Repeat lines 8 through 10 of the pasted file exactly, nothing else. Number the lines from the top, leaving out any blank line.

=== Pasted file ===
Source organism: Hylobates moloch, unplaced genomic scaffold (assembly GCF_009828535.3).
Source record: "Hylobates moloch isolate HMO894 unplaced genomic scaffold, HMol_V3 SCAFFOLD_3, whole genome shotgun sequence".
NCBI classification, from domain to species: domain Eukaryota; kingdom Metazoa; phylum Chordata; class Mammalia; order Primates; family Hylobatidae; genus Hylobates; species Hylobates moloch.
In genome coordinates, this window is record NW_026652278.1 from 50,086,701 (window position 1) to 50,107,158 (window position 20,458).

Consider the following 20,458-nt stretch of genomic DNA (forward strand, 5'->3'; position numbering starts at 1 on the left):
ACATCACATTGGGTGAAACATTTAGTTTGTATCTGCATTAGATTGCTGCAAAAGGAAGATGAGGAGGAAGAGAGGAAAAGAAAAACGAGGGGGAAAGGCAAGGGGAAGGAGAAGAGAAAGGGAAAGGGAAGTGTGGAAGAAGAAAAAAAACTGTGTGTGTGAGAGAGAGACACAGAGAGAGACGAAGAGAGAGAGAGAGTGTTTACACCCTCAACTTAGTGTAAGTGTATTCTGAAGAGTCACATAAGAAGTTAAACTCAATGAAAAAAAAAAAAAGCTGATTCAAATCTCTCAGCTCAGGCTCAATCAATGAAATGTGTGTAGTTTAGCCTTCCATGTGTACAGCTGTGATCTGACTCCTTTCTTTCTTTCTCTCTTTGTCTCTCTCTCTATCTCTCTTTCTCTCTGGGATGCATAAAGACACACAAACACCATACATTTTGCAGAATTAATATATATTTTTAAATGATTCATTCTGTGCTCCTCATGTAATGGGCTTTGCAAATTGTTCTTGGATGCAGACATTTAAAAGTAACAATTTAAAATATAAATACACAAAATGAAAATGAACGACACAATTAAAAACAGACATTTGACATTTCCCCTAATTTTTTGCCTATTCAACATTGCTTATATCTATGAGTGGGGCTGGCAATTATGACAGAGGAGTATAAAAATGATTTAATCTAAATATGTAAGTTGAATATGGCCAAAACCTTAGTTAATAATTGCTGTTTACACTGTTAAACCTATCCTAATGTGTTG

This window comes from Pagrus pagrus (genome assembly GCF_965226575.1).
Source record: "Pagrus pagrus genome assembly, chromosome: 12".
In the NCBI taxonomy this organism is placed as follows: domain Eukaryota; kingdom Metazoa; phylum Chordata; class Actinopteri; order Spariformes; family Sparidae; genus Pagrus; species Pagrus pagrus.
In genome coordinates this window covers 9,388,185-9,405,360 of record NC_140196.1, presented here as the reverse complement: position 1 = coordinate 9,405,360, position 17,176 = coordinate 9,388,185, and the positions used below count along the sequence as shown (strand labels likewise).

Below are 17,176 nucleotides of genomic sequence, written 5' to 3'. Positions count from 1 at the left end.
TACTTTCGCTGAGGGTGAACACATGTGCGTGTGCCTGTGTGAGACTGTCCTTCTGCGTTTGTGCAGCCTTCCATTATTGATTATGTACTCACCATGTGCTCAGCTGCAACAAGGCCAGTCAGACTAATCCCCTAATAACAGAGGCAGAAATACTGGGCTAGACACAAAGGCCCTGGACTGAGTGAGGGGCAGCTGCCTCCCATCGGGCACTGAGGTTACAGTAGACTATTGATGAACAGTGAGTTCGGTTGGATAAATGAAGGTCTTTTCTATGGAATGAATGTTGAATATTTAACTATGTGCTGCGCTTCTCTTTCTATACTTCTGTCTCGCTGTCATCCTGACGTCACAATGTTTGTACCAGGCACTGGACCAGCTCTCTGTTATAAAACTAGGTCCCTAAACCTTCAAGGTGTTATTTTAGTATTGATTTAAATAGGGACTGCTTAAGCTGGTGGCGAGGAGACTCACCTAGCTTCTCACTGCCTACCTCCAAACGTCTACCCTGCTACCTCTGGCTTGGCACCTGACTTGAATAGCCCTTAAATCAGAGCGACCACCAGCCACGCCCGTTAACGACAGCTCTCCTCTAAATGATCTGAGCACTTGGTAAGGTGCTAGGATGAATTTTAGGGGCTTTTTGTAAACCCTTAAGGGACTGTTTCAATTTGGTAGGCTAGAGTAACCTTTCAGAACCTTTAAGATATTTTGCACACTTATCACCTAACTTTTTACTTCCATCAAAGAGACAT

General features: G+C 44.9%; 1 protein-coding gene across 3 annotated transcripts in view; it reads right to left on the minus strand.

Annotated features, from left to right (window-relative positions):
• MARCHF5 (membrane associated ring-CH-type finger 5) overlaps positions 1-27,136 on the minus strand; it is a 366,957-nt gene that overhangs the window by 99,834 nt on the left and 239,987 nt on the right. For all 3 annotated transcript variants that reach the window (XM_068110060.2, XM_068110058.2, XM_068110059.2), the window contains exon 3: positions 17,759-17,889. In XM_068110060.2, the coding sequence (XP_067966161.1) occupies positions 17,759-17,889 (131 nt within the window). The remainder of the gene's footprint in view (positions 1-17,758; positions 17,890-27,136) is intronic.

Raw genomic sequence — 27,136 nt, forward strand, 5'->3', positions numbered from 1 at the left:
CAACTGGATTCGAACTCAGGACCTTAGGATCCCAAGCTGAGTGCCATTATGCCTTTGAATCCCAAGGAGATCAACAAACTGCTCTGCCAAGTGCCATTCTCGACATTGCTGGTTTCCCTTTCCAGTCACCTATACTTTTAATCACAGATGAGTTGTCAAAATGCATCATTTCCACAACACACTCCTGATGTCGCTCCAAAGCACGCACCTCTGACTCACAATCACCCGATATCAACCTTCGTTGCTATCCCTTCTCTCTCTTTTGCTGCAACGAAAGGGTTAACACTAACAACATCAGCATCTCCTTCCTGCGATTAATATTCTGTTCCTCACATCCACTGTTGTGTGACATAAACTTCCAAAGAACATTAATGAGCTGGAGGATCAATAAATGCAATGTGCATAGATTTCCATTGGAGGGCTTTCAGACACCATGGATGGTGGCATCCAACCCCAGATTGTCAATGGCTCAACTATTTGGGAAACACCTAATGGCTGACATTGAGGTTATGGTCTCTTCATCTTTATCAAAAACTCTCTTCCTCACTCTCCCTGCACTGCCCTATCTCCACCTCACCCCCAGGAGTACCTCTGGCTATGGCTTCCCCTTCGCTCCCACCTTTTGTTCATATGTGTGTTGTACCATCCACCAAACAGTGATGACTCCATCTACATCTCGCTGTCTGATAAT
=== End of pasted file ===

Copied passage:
Source record: "Pagrus pagrus genome assembly, chromosome: 12".
In the NCBI taxonomy this organism is placed as follows: domain Eukaryota; kingdom Metazoa; phylum Chordata; class Actinopteri; order Spariformes; family Sparidae; genus Pagrus; species Pagrus pagrus.
In genome coordinates this window covers 9,388,185-9,405,360 of record NC_140196.1, presented here as the reverse complement: position 1 = coordinate 9,405,360, position 17,176 = coordinate 9,388,185, and the positions used below count along the sequence as shown (strand labels likewise).